Currently, the renderer supports 6 different geometric primitives. The most general and the most useful primitive is the triangle mesh, which is what you would usually use to build your scene. There are a number of other analytic geometric shapes, mainly for use as light sources. Although triangle meshes can be used as light sources too, the corresponding analytic counterpart is usually more efficient and generates a better sampling distribution.
Any primitive can be turned into a light source by giving it non-zero emission. In fact, all primitives support textured emission, where the emission value is provided by a bitmap or procedural texture. For that reason, all primitives support generating inbound (path tracing) and outbound (light tracing) directions for light sampling and can compute the pdf of generating a given direction in the solid angle measure.
For textured emission, some primitives are also capable of mapping UV coordinates to points on the surface and computing the Jacobian of that mapping; this way, a point on the emission texture can be sampled and turned into a point on the surface. For primitives that don't support this (i.e. triangle meshes), the surface will just be sampled uniformly, even with textured emission. This is not optimal, but better than not sampling the emitter at all.
The complete list of supported primitives is given below:
- Triangle mesh: The classic. Supports smooth vertex normals, UV coordinates, light sampling and UV tangent space.
- Analytic sphere: Useful for light sources and refractive balls
- Analytic quadrilateral: Useful for light sources
- Analytic disk: Useful for light sources. Also allows to constrain the emission angle to act as a spot light
- Infinite sphere: An infinitely distant sphere. This is what you would use for environment maps by giving it an emissive texture
- Infinite spherical cap: An infinitely distant spherical cap. This is useful for finite directional emitters, e.g. the sun
Textured triangle mesh primitive
Textured sphere primitive
Textured quadrilateral primitive
Textured disk primitive
Infinite sphere primitive with textured emission
Infinite spherical cap primitive lighting a ground plane
The renderer supports various BSDFs to mimic different materials. BSDFs typically provide one or several parameters to control the underlying model, which can be set through the JSON file. Many BSDFs in the renderer also support textured parameters, meaning that the scalar or vector value in the JSON can be replaced by a path to an image or a procedural texture. Examples of textured BSDF parameters are given in the feature sections, but this list is by far not exhaustive. Just try it out and see for yourself!
To facilitate material testing and comparison, there is a standard material test scene that comes with the renderer, featuring a simple backdrop, an environment map and a "material test ball" in the style of Mitsuba and other renderers. The test scene is shown below for a textured lambertian BSDF:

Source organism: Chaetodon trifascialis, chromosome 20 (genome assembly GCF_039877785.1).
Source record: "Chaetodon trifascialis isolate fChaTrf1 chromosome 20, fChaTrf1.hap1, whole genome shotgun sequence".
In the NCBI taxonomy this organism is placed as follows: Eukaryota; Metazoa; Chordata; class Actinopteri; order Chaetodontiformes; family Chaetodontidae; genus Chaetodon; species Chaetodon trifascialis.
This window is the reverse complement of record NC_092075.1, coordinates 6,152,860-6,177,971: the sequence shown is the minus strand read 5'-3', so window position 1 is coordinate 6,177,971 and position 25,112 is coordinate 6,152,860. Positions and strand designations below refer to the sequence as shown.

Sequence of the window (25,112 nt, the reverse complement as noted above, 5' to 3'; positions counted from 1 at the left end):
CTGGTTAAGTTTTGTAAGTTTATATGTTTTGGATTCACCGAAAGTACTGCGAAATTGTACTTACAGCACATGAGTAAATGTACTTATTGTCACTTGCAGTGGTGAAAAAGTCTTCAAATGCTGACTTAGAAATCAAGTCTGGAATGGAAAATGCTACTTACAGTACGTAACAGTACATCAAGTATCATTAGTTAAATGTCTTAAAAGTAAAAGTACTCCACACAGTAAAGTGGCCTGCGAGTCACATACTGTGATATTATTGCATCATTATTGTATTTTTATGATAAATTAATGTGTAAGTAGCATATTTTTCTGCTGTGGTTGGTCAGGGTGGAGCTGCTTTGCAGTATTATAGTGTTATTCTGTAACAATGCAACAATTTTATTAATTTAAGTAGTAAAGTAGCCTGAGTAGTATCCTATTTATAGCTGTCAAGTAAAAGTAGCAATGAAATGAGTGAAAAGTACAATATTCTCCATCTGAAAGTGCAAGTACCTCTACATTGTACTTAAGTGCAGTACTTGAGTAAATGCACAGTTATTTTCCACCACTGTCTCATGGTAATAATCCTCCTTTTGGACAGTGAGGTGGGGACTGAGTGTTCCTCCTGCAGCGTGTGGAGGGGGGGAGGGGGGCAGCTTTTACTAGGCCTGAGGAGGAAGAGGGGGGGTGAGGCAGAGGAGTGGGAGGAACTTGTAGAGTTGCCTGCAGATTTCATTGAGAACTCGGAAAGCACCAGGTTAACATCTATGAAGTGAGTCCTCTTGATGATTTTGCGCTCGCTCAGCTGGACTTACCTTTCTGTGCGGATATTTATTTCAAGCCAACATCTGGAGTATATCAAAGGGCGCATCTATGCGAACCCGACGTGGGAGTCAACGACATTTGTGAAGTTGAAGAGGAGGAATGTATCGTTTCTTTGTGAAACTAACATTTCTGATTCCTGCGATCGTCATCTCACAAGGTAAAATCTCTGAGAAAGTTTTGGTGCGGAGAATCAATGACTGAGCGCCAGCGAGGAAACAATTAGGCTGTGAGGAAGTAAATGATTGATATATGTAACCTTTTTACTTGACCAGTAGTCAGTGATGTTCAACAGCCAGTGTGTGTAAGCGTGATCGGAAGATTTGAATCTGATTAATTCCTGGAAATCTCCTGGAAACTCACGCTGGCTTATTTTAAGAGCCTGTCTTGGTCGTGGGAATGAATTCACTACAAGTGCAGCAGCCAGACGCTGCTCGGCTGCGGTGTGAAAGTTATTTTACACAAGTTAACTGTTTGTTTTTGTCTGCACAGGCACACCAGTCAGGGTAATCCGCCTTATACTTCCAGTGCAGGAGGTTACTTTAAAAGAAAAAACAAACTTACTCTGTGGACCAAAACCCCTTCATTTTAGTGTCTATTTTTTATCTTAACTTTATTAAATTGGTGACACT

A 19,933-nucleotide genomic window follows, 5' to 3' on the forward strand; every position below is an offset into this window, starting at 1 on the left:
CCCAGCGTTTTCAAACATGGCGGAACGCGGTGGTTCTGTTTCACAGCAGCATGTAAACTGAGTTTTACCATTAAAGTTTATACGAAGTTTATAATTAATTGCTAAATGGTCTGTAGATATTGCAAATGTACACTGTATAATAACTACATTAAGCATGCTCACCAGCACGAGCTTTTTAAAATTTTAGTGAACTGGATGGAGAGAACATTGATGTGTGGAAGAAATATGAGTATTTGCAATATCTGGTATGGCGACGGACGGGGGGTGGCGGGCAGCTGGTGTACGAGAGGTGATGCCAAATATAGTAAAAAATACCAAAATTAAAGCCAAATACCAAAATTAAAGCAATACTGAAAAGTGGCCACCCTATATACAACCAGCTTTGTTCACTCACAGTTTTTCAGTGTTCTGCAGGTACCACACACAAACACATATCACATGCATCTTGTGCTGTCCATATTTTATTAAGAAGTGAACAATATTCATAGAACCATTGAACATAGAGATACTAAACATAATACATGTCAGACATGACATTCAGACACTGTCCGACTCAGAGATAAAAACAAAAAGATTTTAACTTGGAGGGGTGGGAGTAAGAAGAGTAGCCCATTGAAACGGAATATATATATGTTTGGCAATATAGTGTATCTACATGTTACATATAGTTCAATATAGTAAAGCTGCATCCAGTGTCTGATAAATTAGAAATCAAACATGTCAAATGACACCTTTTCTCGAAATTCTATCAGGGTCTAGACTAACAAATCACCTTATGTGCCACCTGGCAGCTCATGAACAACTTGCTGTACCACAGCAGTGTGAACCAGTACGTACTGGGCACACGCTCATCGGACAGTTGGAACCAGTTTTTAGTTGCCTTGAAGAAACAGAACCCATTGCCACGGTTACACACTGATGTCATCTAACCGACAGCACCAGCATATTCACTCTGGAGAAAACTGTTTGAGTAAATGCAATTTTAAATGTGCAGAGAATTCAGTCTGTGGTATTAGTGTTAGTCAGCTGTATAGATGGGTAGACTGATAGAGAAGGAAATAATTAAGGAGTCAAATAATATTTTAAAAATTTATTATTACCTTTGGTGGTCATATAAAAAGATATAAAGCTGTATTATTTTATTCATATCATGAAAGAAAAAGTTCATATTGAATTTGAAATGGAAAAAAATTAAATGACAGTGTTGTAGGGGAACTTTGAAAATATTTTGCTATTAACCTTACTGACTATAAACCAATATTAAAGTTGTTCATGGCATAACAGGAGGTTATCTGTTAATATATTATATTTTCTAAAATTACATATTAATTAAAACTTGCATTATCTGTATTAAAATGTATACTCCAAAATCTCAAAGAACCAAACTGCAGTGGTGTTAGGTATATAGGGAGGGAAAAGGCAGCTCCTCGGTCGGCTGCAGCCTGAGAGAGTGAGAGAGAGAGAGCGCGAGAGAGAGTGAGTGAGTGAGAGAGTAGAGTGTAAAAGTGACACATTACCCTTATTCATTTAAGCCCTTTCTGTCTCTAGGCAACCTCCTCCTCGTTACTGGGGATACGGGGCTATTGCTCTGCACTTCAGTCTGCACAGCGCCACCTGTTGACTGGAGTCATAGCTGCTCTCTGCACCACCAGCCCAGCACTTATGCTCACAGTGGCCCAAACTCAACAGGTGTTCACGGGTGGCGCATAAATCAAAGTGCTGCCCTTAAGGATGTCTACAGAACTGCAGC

The Tungsten material test scene
To decrease code duplication and improve consistency across BSDFs, there is a set of standard parameters that are supported by all BSDFs. These are as follows:
- Bump map: Adds small scale detail to the shading normals. See the bump map section for more info
- Alpha: Controls the opacity of the surface, which is useful for masking (in foliage, for example) or not completely opaque surfaces such as thin plastic foil. An example of binary masking for a lambert BSDF is shown below:
- Surface albedo: Controls the diffuse reflectance of the surface, often perceived as the "color" of a material. Note that this parameter is ignored for dielectrics to remain physical.
For the renderer, I implemented a texture system that can combine constant values, bitmap textures and procedural textures in the same framework. Anywhere a texture parameter is valid in the JSON, a constant value (either scalar of vector) can be used instead. In a similar vein, changing a constant parameter to use a texture instead is as simple as using the path to the image file as the parameter. For procedural textures, a texture object can be instantiated in the parameter.
Since textures are used, among others, to specify emission and apertures, all textures in the renderer, including procedural textures, have to be perfectly samplable according to the texel luminance. When turning a texture into a samplable object, the caller can also give a hint as to the Jacobian of the UV mapping. This is used, for example, in environment maps, where the environment primitive will hint that it's using a spherical mapping, so that the bitmap texture can warp the sample distribution according to the sine of the inclination angle.
Below is a list of the implemented textures, including their sampling distributions:
Various LDR formats such as JPG, PNG, TGA, BMP, GIF as well as HDR textures in PFM format are supported.
Sample distribution on HDR texture
Useful for testing. The number of squares in the U- and V- direction can be controlled individually and the on- and off- color of the squares can also be changed.
This texture is mostly intended for apertures. There are no parameters.
This texture is mostly intended for apertures. The number of blades as well as the rotation of the texture can be controlled.